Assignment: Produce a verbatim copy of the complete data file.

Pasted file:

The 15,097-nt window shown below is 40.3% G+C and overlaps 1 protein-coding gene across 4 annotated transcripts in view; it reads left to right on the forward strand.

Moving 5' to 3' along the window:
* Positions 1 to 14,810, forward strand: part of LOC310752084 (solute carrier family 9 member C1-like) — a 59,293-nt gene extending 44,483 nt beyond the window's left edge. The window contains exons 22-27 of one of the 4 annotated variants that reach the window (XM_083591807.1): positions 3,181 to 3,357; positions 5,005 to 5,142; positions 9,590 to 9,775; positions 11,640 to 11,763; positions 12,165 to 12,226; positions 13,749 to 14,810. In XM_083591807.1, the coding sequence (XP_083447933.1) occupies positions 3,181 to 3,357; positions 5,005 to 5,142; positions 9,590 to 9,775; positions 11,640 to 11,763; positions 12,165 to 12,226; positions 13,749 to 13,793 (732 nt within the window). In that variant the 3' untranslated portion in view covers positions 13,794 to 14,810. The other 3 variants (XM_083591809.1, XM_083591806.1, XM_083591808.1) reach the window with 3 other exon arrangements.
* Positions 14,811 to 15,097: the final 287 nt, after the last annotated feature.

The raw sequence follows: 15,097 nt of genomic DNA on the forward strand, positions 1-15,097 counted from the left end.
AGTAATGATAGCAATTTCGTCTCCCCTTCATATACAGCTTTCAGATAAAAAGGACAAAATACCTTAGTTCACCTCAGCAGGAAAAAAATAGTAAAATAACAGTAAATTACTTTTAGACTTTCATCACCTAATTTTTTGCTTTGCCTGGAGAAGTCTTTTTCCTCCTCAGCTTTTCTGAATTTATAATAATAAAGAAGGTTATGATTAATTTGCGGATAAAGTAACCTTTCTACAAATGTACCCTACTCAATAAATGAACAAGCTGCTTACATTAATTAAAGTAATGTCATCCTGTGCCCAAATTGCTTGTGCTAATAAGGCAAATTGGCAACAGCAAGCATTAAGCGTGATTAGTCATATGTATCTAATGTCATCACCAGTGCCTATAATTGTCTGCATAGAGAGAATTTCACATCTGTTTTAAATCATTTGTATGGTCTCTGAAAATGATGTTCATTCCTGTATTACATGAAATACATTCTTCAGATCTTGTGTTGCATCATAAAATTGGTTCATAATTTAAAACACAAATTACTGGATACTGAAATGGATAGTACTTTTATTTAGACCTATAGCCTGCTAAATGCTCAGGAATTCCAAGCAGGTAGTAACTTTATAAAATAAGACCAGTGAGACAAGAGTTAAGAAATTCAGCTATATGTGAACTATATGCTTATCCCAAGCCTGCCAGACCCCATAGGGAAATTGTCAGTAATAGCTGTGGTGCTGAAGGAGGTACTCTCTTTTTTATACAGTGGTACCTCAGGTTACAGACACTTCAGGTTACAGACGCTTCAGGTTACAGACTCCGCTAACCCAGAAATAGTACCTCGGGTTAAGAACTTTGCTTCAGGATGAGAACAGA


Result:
The 15,097-nt window shown below is 40.3% G+C and overlaps 1 protein-coding gene across 4 annotated transcripts in view; it reads left to right on the forward strand.

Moving 5' to 3' along the window:
* Positions 1 to 14,810, forward strand: part of LOC310752084 (solute carrier family 9 member C1-like) — a 59,293-nt gene extending 44,483 nt beyond the window's left edge. The window contains exons 22-27 of one of the 4 annotated variants that reach the window (XM_083591807.1): positions 3,181 to 3,357; positions 5,005 to 5,142; positions 9,590 to 9,775; positions 11,640 to 11,763; positions 12,165 to 12,226; positions 13,749 to 14,810. In XM_083591807.1, the coding sequence (XP_083447933.1) occupies positions 3,181 to 3,357; positions 5,005 to 5,142; positions 9,590 to 9,775; positions 11,640 to 11,763; positions 12,165 to 12,226; positions 13,749 to 13,793 (732 nt within the window). In that variant the 3' untranslated portion in view covers positions 13,794 to 14,810. The other 3 variants (XM_083591809.1, XM_083591806.1, XM_083591808.1) reach the window with 3 other exon arrangements.
* Positions 14,811 to 15,097: the final 287 nt, after the last annotated feature.

The raw sequence follows: 15,097 nt of genomic DNA on the forward strand, positions 1-15,097 counted from the left end.
AGTAATGATAGCAATTTCGTCTCCCCTTCATATACAGCTTTCAGATAAAAAGGACAAAATACCTTAGTTCACCTCAGCAGGAAAAAAATAGTAAAATAACAGTAAATTACTTTTAGACTTTCATCACCTAATTTTTTGCTTTGCCTGGAGAAGTCTTTTTCCTCCTCAGCTTTTCTGAATTTATAATAATAAAGAAGGTTATGATTAATTTGCGGATAAAGTAACCTTTCTACAAATGTACCCTACTCAATAAATGAACAAGCTGCTTACATTAATTAAAGTAATGTCATCCTGTGCCCAAATTGCTTGTGCTAATAAGGCAAATTGGCAACAGCAAGCATTAAGCGTGATTAGTCATATGTATCTAATGTCATCACCAGTGCCTATAATTGTCTGCATAGAGAGAATTTCACATCTGTTTTAAATCATTTGTATGGTCTCTGAAAATGATGTTCATTCCTGTATTACATGAAATACATTCTTCAGATCTTGTGTTGCATCATAAAATTGGTTCATAATTTAAAACACAAATTACTGGATACTGAAATGGATAGTACTTTTATTTAGACCTATAGCCTGCTAAATGCTCAGGAATTCCAAGCAGGTAGTAACTTTATAAAATAAGACCAGTGAGACAAGAGTTAAGAAATTCAGCTATATGTGAACTATATGCTTATCCCAAGCCTGCCAGACCCCATAGGGAAATTGTCAGTAATAGCTGTGGTGCTGAAGGAGGTACTCTCTTTTTTATACAGTGGTACCTCAGGTTACAGACACTTCAGGTTACAGACGCTTCAGGTTACAGACTCCGCTAACCCAGAAATAGTACCTCGGGTTAAGAACTTTGCTTCAGGATGAGAACAGA